FAMILY and friends have paid tribute to a well-known local woman with a special final farewell.
The funeral of Janet Wheeldon, aged 79, took place at Carmountside Crematorium on Friday, October 25, with a convoy of Morgan sports cars.
Mourners filled the crematorium and Captain Frank McGregor led the tributes to Janet, whose wicker coffin was carreid into the crematorium to Mozart's ‘Requiem Lacrimosa’.
Janet was born on March 12, 1934. Her parents ran Endon Garage and from an early age Janet and her brothers and sisters helped serve and work in the facility.
It was here that she fell in love with cars and bikes and became known as a “petrol head”.
Scarlet Fever as a child later played a part to her adult health problems and she was often poorly.
When she was eight-years-old she was crowned Endon Well Dressing Queen.
She attended Westwood Grammar School and was an accomplished hockey player, playing for the school and county.
On her 21st birthday Janet's parents gave her an MG TC sports car in recognition of her hard work in the family business.
In later years she often saw an elderly woman driving a bright yellow Morgan, which she would often joke about, little knowing then that she would become that woman driving a 3.5 litre Morgan.
Janet was often likened to a “boy racer” and left many of her passengers with ashen faces.
She later trained as an orthopeadic nurse at the Royal Infirmary in Hartshill and met her late husband Peter, who she married in 1955, the same day as she received her results to become a qualified nurse.
The couple began their married life in Trentham before moving to Endon where they settled and raised their children Caroline, Rebecca and Richard.
She went on to work as a staff nurse and health educator in schools,and family life was happy with pets, horses and holidays.
Peter and Janet celebrated their 25th wedding anniversary in 1980, but a few years after Peter was diagnosed with cancer and died aged 54. He was a great character, respected businessman and well liked.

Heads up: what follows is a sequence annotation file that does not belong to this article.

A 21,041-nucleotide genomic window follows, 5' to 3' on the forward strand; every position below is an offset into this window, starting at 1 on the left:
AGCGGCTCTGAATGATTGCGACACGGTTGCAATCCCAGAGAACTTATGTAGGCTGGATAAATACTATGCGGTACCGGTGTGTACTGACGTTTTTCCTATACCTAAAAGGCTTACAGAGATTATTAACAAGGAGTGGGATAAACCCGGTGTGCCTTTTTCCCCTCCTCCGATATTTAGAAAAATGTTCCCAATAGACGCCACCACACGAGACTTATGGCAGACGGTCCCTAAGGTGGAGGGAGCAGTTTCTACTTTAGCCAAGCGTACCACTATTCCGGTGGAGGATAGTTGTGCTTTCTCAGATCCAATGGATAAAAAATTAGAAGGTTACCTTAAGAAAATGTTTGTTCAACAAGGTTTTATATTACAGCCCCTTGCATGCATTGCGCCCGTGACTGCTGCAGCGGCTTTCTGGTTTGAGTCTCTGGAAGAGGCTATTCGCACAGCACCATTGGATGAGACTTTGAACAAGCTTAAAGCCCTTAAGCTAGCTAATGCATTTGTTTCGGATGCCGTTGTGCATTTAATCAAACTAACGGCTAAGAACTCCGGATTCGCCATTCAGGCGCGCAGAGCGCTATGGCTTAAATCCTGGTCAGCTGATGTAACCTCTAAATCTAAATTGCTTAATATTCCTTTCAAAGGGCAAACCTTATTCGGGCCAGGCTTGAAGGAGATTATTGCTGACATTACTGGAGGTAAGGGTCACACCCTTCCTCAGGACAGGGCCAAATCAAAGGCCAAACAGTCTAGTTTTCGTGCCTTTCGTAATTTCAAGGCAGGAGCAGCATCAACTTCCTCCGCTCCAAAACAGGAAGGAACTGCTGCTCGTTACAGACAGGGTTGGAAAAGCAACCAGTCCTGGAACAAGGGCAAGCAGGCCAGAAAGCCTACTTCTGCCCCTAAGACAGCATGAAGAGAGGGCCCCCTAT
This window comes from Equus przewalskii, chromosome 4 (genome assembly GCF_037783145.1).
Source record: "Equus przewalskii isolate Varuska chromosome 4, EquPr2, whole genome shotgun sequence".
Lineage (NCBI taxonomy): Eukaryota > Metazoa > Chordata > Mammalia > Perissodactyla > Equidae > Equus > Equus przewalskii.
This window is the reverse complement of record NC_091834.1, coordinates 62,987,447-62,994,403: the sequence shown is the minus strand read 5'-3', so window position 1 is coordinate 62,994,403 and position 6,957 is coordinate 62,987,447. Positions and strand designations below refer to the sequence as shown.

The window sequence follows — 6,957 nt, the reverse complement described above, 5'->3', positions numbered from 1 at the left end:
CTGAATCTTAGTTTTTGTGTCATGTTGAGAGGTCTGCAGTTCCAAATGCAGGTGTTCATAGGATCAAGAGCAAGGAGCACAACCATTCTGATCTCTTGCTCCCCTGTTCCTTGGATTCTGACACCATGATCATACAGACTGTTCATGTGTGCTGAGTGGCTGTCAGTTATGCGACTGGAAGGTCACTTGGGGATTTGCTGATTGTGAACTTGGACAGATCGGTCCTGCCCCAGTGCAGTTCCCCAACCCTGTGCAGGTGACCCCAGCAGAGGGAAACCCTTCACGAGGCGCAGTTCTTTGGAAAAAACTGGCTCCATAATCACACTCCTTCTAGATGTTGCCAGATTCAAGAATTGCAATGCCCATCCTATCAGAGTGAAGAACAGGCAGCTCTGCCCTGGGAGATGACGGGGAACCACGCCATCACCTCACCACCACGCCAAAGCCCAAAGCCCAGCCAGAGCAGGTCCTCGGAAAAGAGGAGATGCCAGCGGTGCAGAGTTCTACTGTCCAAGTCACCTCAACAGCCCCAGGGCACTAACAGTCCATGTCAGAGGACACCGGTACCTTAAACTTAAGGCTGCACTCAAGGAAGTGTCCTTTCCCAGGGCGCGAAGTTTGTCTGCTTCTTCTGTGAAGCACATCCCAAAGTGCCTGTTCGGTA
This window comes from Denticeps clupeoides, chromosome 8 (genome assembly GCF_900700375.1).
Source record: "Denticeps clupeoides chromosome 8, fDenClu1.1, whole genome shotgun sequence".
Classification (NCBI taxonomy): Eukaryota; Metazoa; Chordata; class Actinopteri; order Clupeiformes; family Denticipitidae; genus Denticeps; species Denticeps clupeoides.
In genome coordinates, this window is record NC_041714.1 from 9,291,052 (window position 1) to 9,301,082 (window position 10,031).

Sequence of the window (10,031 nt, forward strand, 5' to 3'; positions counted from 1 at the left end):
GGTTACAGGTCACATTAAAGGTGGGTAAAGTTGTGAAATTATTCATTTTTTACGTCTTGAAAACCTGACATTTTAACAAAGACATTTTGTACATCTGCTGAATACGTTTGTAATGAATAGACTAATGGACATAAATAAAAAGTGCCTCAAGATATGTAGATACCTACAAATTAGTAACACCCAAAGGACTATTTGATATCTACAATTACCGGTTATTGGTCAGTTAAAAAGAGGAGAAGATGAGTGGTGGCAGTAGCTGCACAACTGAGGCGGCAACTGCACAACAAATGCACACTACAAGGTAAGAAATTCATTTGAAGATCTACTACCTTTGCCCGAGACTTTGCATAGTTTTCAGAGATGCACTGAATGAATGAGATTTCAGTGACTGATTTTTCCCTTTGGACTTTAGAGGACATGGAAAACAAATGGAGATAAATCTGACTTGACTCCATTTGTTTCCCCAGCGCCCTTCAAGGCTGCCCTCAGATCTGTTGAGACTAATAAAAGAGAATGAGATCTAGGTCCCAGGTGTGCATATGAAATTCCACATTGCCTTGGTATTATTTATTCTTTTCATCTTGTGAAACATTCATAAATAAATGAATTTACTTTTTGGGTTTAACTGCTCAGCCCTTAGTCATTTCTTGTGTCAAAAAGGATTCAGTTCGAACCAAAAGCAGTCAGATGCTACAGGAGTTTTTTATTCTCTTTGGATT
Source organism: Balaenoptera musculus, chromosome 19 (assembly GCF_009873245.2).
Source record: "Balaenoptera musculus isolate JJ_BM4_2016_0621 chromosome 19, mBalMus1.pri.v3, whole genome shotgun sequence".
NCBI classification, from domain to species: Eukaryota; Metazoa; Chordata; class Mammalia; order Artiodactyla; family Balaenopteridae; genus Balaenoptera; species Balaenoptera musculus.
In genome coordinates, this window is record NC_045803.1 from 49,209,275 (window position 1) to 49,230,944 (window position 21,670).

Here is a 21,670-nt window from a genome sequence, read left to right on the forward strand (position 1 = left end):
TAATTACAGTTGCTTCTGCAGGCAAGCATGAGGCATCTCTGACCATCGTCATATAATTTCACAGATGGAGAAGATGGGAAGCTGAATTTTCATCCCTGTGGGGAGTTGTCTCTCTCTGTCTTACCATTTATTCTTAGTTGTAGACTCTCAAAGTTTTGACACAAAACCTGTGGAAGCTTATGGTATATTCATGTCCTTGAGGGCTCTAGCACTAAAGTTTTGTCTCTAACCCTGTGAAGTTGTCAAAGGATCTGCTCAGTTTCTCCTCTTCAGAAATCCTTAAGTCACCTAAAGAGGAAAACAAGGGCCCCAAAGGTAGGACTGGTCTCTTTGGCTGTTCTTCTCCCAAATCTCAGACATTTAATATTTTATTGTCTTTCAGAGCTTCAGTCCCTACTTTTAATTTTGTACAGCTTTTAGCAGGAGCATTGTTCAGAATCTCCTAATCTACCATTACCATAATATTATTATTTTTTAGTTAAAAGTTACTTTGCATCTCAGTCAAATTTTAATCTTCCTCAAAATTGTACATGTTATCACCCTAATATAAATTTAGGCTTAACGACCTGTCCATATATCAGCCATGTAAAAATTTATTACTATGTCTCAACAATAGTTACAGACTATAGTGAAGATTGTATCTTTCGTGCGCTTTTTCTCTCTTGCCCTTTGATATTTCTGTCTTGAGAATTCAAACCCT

After his death Janet went to Tanzania to visit her sister and threw herself into social activities, organising events in her “bloody minded and stubborn” way.
She considered setting up a kennels, but instead took over Bagnall Post Office, which she ran for 18 years until she retired aged 70 in 2004.
She made an enormous contribution and service to village life, organising coach trips for poeple living in Endon, Stanley, Stockton Brook and Baddeley Green.
She began a Wednesday Club at Bagnall Village Hall as well as being involved in community events such as the Centenery Crowning of the Bagnall Chestnut Queen for the village fete and gala.
She was also an avid supporter of the Douglas Macmillan Hospice, who she volunteered for 20 years, and for which she was given an award. Morris Williams also paid tribute to Janet and the high esteem in which she was held by the Morgan sports car fraternity worldwide as the co-founder of The Morgan Sports Car Club Staffordshire Centre, attending and organising many succesful events, in particular an annual Gymkhana event in Endon.
Janet travelled all over Britain and Ireland, she was a mean driver who would not stand for any messing about.
Even after she had to give up her Morgan due to knee problems she remained active in the Morgan world.
Drawing the service to a close Richard Wheeldon read the poem ‘She Is Gone’ in dedication to his mum, the same which was read for the Queen Mother’s funeral in honour of her “being a bit of a royalist” and to make up for himself and his sisters ruining Janet's traditional enjoyment of the Queen’s speech one Christmas.
He said: “Mum was a one-off, kind and selfless. She was the one who made things happen and was strong minded.
“She was fun and pretty exceptional.
“We’re all proud that we can say she’s our mum and it seems totally unreal that she’s gone.”